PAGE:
Perhaps the suggestion is that government should be run like an automotive manufacturer whose engineers tell management there is a problem with an ignition switch, which they ignore until parents start burying their children. Or the company that makes the guard rails meant to protect us when accidents propel our cars to the brim of the road, who just happened not to report the fact that in their tests the guard rails were actually lethal.
Surely, the mantra is not meant to suggest that the AIG or Lehman Brothers model might be an improvement over Social Security, or a company that states that they just manufacture Agent Orange, but we do not use it. The drug companies might be what the mantra is meant to describe. Companies that manufacture several times the number of additive pain killers each year than the hospital and prescription health care markets demand.
In April, nearly six months before the Ebola epidemic in West Africa became the subject of American mass media exposure, international experts were reporting that the situation in Liberia, Guinea, and Sierra Leone was getting out of hand. Thousands were already dying and quickly buried, and the true extent of the problem was deliberately kept from those who dish out taxpayer money to their aid delivery private charity partners.
By getting out of hand, it was meant that the millions being given to US and British charities (NGO's) who traditionally work in the effected countries as the partner agencies of USAID, British and their European counterparts, was wholly inadequate. But the American and British charities who exist only due to the largess of the American taxpayer did not raise the alarm, because doing so would bring them under increased scrutiny. The kinds of scrutiny that asks questions, such as, what are the qualifications of those hired by these charities in terms of the skills needed to contain a highly contagious epidemic disease. The simple possession of a degree in medicine or nursing does not give one these skills.
Congress will never ask these questions, because most of those who work for these charities and paid fabulous amounts of money, salaries they could never earn in any merit-based employment system, which the charities that hire them are not, with the meagre qualifications they possess.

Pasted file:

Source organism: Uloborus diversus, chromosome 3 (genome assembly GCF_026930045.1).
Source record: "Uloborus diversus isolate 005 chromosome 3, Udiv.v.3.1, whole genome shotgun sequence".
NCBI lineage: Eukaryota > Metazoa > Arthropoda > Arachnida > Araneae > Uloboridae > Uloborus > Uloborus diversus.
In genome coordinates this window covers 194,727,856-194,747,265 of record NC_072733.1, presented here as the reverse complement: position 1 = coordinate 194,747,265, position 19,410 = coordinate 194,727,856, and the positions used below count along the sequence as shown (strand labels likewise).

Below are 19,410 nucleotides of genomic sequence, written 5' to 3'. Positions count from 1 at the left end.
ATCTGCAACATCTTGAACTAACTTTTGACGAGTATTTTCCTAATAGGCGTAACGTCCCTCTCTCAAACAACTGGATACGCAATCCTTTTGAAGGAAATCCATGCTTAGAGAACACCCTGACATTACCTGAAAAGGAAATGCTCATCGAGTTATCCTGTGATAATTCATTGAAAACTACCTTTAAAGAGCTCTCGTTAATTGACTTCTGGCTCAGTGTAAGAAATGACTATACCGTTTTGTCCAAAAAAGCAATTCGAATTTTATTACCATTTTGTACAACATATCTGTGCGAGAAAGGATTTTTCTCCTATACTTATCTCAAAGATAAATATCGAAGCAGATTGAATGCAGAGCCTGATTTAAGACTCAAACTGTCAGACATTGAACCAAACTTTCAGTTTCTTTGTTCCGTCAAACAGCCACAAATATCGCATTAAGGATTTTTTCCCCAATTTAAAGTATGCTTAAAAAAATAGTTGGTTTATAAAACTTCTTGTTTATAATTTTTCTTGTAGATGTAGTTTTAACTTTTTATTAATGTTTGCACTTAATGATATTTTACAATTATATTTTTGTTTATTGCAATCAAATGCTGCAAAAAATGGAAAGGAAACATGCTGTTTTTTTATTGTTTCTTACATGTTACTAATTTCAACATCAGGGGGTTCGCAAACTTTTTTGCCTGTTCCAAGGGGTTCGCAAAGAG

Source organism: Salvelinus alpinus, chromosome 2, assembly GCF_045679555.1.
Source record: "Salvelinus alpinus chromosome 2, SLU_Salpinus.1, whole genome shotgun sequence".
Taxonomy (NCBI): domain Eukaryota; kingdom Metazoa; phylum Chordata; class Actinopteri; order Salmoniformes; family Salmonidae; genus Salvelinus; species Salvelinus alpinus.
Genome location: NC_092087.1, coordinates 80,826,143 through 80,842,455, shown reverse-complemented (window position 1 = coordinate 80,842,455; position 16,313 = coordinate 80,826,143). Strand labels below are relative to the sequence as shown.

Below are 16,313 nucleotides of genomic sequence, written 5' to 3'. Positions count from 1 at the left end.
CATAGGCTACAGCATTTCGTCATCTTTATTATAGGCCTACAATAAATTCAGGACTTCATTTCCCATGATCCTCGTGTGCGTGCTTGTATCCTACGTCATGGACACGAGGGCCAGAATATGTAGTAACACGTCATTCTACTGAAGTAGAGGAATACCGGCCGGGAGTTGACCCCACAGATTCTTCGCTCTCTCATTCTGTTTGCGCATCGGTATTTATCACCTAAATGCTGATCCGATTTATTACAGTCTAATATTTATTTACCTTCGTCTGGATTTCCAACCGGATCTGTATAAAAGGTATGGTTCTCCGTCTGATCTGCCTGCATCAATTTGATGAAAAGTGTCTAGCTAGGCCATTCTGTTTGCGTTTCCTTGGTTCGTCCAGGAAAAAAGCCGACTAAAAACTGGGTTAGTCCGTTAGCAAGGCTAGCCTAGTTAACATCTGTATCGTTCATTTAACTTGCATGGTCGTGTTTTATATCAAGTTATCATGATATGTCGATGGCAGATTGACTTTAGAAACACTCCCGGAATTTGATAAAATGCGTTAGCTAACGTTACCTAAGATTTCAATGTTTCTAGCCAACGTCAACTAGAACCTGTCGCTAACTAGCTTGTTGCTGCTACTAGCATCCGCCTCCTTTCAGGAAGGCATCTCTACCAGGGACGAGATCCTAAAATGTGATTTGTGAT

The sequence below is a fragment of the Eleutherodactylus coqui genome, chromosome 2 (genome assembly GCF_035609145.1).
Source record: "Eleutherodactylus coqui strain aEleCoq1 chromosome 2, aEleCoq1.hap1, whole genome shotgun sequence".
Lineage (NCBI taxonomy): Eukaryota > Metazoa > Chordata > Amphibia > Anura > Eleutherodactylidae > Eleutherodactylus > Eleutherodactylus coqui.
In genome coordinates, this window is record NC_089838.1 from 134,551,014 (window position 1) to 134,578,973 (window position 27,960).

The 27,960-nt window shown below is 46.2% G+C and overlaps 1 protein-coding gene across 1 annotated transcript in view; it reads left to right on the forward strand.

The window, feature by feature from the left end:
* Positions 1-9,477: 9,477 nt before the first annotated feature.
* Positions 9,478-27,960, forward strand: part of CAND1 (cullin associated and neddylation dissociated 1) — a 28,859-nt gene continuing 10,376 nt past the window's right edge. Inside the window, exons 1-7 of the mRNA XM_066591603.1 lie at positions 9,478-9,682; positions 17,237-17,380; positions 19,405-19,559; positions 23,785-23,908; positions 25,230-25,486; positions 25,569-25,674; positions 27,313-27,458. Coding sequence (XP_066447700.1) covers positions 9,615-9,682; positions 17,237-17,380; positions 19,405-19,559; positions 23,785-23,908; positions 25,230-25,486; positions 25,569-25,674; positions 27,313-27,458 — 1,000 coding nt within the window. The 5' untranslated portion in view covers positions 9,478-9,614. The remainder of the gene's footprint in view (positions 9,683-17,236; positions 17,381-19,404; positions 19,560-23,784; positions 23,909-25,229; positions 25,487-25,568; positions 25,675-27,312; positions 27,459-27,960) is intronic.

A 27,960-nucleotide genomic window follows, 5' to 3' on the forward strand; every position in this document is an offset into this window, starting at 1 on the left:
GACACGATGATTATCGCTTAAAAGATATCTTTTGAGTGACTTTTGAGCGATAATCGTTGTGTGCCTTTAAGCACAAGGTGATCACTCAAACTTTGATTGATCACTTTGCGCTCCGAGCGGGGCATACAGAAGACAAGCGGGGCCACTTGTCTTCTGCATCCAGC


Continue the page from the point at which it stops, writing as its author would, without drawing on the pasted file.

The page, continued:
The returning nurse who complained about her confinement is representative of the friends of friends system that employed her with taxpayer money to represent the goodwill of the people of the United States, which she does not represent. In a feature investigative report of private charities working in disaster relief efforts, the Guardian of London used the term blood-money to describe the disconnect between what the public thinks is being done with their money, and reality.
The charities are never inadequate to the task they use taxpayer money to address and have a catchphrase - Africa always wins, when in reality it is there lack of expertise that fails not Africa. And, the taxpaying public wonders why we spend billions on aid and make so few friends. When in reality, we spend billions on US-based charities to carry out projects in other countries, while most of the funds, taxpayer money, are consumed in administrative costs and the actual services delivered are not worth billions of dollars.
Congress will never investigate these private charity partners of USAID, because so many of their children and other relatives work for them, in a city where if you want to find a lobbyist, ask your congressman or senator which of their relatives is for hire.
Those who are warned in advance that they might be exposed to misleading information listen more carefully than those who are not. And, that just might make all the diffference.
It is part of our conventional wisdom that a word to the wise is sufficient.